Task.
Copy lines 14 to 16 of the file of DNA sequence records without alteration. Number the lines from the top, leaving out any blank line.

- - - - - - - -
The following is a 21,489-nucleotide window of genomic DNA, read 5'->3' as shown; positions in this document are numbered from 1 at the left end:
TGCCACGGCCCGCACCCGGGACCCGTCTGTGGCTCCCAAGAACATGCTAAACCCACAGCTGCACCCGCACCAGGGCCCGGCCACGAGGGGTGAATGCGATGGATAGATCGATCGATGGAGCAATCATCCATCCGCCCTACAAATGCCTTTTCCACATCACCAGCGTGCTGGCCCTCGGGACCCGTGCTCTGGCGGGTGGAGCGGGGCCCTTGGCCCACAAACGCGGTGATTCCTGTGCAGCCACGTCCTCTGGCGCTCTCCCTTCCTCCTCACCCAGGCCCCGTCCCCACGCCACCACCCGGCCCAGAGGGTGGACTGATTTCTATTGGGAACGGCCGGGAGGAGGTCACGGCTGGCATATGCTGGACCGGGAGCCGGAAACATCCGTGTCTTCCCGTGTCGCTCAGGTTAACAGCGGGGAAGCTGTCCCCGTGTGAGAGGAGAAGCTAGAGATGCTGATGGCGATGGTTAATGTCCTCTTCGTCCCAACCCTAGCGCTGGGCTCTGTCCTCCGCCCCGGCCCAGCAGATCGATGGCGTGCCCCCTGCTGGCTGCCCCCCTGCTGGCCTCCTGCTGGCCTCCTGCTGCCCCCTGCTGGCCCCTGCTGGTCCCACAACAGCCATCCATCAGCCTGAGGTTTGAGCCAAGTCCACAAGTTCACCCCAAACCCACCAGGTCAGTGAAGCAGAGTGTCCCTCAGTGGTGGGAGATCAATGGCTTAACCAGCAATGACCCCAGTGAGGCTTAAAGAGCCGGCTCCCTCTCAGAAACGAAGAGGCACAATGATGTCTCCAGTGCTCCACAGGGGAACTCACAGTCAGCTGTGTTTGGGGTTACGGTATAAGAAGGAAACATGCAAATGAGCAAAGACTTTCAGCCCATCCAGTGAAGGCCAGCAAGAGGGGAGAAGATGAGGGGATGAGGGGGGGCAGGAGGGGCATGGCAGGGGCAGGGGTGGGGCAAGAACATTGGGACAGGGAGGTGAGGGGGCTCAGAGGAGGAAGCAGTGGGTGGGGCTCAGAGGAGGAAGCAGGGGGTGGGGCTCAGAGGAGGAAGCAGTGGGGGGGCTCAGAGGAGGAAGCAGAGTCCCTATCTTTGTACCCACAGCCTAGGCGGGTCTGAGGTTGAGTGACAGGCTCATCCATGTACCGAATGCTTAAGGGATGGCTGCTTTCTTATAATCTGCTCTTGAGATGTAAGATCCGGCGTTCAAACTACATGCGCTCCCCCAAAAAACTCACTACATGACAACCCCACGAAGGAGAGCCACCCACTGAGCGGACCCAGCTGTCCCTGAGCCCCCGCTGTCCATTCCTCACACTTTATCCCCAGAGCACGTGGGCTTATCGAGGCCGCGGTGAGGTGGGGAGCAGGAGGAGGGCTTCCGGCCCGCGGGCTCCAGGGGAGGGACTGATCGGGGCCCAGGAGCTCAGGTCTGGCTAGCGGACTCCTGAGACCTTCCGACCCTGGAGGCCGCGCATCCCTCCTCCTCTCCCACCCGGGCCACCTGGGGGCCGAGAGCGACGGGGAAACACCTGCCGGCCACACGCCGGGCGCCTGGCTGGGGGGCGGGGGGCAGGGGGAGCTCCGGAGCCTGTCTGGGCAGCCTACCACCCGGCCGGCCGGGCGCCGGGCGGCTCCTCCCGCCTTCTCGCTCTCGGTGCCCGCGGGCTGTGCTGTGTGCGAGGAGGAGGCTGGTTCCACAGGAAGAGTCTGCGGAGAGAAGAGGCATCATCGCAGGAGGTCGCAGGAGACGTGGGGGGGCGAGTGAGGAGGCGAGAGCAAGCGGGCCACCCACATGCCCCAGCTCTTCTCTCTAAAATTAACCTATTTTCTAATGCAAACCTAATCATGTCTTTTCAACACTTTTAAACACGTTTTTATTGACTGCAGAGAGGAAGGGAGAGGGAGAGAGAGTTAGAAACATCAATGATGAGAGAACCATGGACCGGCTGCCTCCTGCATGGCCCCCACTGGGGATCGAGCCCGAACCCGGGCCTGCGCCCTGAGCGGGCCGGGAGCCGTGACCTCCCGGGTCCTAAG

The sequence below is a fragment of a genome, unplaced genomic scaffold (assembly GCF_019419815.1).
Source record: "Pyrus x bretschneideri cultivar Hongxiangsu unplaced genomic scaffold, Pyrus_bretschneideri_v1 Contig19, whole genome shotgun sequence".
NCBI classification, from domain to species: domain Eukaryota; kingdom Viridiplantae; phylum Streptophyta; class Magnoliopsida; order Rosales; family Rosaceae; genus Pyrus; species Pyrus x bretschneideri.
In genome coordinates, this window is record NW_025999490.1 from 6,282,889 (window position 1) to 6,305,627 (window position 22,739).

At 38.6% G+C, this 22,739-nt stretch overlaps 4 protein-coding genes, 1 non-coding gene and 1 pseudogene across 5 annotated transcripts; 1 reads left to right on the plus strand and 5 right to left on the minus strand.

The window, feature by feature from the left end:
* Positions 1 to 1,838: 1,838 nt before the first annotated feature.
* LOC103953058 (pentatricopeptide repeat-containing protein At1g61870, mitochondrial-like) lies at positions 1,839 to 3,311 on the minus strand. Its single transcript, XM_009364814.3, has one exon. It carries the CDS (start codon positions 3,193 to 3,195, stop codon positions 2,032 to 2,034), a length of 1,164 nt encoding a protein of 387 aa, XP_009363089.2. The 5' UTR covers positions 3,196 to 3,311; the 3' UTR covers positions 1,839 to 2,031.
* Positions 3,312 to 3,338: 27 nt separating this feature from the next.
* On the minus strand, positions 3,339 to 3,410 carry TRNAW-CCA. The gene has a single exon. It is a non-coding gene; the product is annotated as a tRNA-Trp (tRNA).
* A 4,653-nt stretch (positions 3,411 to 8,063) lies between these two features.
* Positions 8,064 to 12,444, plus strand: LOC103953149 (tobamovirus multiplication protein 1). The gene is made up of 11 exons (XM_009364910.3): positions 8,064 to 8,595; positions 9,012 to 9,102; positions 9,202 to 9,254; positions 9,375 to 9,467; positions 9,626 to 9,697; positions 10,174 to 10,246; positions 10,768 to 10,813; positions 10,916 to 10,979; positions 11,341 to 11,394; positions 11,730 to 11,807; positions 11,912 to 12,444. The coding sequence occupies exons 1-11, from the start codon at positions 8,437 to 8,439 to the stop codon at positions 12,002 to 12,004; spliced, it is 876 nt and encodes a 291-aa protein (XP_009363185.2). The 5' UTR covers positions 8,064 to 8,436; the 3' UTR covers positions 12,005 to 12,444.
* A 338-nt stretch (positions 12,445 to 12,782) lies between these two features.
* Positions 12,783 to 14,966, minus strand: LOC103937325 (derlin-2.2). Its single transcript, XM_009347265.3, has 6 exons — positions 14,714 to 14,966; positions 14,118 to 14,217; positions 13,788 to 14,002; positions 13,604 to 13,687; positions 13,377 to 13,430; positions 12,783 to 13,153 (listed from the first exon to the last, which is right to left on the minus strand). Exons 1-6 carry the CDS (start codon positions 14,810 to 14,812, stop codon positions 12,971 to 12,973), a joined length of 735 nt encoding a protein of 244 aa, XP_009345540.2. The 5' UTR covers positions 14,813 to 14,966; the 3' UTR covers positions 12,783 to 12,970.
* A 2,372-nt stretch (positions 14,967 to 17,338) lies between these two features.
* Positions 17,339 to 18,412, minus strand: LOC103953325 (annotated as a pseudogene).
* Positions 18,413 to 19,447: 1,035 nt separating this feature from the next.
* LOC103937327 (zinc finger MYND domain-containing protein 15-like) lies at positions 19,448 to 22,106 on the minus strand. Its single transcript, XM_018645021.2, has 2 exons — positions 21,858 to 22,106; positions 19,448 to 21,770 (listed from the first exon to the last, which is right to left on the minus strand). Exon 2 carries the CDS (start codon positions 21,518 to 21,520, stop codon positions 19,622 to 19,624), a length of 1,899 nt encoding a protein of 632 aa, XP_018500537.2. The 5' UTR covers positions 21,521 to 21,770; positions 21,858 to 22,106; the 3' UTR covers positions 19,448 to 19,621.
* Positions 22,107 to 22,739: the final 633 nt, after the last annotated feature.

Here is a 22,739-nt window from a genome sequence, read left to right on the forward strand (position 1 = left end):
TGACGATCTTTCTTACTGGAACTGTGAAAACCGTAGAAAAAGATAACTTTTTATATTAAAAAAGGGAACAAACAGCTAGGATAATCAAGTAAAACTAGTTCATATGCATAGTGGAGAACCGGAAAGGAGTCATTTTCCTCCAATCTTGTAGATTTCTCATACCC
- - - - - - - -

* Positions 8,064 to 12,444, plus strand: LOC103953149 (tobamovirus multiplication protein 1). The gene is made up of 11 exons (XM_009364910.3): positions 8,064 to 8,595; positions 9,012 to 9,102; positions 9,202 to 9,254; positions 9,375 to 9,467; positions 9,626 to 9,697; positions 10,174 to 10,246; positions 10,768 to 10,813; positions 10,916 to 10,979; positions 11,341 to 11,394; positions 11,730 to 11,807; positions 11,912 to 12,444. The coding sequence occupies exons 1-11, from the start codon at positions 8,437 to 8,439 to the stop codon at positions 12,002 to 12,004; spliced, it is 876 nt and encodes a 291-aa protein (XP_009363185.2). The 5' UTR covers positions 8,064 to 8,436; the 3' UTR covers positions 12,005 to 12,444.
* A 338-nt stretch (positions 12,445 to 12,782) lies between these two features.
* Positions 12,783 to 14,966, minus strand: LOC103937325 (derlin-2.2). Its single transcript, XM_009347265.3, has 6 exons — positions 14,714 to 14,966; positions 14,118 to 14,217; positions 13,788 to 14,002; positions 13,604 to 13,687; positions 13,377 to 13,430; positions 12,783 to 13,153 (listed from the first exon to the last, which is right to left on the minus strand). Exons 1-6 carry the CDS (start codon positions 14,810 to 14,812, stop codon positions 12,971 to 12,973), a joined length of 735 nt encoding a protein of 244 aa, XP_009345540.2. The 5' UTR covers positions 14,813 to 14,966; the 3' UTR covers positions 12,783 to 12,970.